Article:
Life Skills: The Practice of Sabbath

Introduction (Keeping the Focus)
“Has anyone already started working on a practice? If you have, can you share what that is, and specifically, how you practice it?” (one or two people)

Quotations to Prime the Pump

“The burden I give you is light.” Matthew 11:30b NLT


“Truly my soul finds rest in God . . . .” Psalm 62:1a NIV


“Then Jesus said, ‘Let’s go off by ourselves to a quiet place and rest awhile.’ He said this because there were so many people coming and going that Jesus and his apostles didn’t even have time to eat.” Mark 6:31 NLT


Sabbath “. . . invites us to rest. It asks us to notice that while we rest, the world continues without our help.” Wendell Berry

“Sabbath is about withdrawal from the anxiety system of Pharaoh, the refusal to let one’s life be defined by production.” Walter Brueggemann

“Resting in the presence of God, without work or speech . . . one becomes more aware of the companionship, grace, and love of God than one has been of the companionship, demands, and duties associated with other people. . . . Contemplative practices . . . are exercised more or less in solitude, making the first cluster [solitude, Sabbath, and silence] in many ways the key to the rest.” Brian McLaren

“And now we’re all tired. We dream of that day when our work will be done, when we can finally wash the dust of it from our skin, but that day never comes. We look in vain for the day of our work’s completion. But it is mythical, like unicorns and dragons. So we dream . . . . [But] God, out of the bounty of his own nature, held this day apart and stepped fully into it, then turned and said, ‘Come, all you who are weary and heavy-laden. Come, and I will give you rest. Come, join me here.’” Mark Buchanan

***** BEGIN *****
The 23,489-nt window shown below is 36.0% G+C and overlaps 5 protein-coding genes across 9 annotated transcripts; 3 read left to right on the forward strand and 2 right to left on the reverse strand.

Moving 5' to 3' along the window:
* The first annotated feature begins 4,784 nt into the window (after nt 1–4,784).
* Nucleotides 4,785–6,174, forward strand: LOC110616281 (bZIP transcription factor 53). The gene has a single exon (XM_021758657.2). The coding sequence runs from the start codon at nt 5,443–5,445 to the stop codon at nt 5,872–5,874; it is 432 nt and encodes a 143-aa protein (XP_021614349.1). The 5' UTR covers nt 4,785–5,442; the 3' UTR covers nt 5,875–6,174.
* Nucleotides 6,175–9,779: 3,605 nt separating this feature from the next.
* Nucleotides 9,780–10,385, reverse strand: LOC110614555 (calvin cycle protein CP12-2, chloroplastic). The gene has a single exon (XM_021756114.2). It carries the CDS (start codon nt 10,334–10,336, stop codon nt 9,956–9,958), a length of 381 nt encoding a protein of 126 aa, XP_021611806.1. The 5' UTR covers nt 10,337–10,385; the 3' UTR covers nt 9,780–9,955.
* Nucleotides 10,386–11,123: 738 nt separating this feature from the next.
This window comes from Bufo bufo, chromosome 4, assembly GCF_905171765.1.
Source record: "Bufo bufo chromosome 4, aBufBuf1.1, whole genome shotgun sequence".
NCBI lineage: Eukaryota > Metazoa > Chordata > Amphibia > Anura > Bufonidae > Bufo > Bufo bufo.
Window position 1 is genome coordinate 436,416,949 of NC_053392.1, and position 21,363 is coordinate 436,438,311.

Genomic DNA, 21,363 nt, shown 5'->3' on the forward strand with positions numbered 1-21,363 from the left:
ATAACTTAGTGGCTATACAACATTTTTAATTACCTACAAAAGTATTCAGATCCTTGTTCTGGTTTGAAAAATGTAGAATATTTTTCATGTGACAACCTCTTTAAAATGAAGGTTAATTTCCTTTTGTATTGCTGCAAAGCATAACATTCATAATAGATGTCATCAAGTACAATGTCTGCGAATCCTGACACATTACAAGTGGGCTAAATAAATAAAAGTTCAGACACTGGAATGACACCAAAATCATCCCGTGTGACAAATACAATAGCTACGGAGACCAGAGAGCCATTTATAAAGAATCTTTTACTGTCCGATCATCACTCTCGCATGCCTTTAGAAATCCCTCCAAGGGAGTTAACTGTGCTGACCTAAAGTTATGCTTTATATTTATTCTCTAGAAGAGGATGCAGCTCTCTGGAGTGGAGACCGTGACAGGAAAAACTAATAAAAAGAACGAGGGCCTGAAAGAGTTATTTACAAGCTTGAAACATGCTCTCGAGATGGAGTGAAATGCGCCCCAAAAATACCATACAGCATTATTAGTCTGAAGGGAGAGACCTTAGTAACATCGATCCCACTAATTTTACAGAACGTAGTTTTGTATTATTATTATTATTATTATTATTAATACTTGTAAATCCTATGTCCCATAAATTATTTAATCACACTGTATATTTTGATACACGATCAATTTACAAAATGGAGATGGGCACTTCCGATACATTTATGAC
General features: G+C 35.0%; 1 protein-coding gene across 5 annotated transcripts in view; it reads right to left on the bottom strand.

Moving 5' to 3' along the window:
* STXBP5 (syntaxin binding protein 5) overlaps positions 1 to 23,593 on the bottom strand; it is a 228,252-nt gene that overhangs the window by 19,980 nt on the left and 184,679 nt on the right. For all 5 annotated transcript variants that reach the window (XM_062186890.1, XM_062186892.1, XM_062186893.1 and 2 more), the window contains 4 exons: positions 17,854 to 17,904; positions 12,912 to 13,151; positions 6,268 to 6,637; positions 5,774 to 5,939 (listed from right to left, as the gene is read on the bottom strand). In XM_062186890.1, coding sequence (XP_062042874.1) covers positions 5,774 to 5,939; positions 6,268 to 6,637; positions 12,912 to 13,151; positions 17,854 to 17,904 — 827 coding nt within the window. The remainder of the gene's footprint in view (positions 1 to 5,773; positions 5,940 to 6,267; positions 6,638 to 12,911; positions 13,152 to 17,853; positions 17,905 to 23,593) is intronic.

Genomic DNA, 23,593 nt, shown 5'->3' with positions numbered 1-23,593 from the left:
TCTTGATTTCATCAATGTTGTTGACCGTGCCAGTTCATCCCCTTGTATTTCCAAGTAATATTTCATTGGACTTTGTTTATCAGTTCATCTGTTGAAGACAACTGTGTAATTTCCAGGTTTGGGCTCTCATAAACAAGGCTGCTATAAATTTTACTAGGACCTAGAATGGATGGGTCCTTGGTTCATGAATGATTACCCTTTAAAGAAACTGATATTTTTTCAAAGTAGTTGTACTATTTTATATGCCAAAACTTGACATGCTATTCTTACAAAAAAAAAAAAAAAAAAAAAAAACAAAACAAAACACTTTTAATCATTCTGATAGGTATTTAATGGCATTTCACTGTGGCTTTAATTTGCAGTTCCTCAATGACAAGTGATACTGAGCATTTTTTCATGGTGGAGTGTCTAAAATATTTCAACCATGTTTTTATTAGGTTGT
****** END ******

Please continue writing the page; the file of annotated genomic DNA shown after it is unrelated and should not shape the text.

“As long as we are working hard, using our gifts to serve others, experiencing joy in our work along with the toil, we are always in danger of believing that our actions trigger God’s love for us. Only in stopping, really stopping, do we teach our hearts and souls that we are loved apart from what we do. During a day of rest, we have the chance to take a deep breath and look at our lives. God is at work every minute of our days, yet we seldom notice. Noticing requires intentional stopping, and the Sabbath provides that opportunity. On the Sabbath we can take a moment to see the beauty of a maple leaf, created with great care by our loving Creator. . . . Without time to stop, we cannot notice God’s hand in our lives, practice thankfulness, step outside our culture’s values or explore our deepest longings. Without time to rest, we will seriously undermine our ability to experience God’s unconditional love and acceptance. The Sabbath is a gift whose blessings cannot be found anywhere else.” Lynne Baab

Questions for Discussion

  1. Which quote really affected you (convicted, provoked, challenged, etc.)? Talk about that.
  1. How does the inclusion of the Egyptian exile image in quote #2 strike you regarding your Sabbath-keeping?
  2. “Solitude, Sabbath and silence” – which is most difficult for you to practice? Quote #3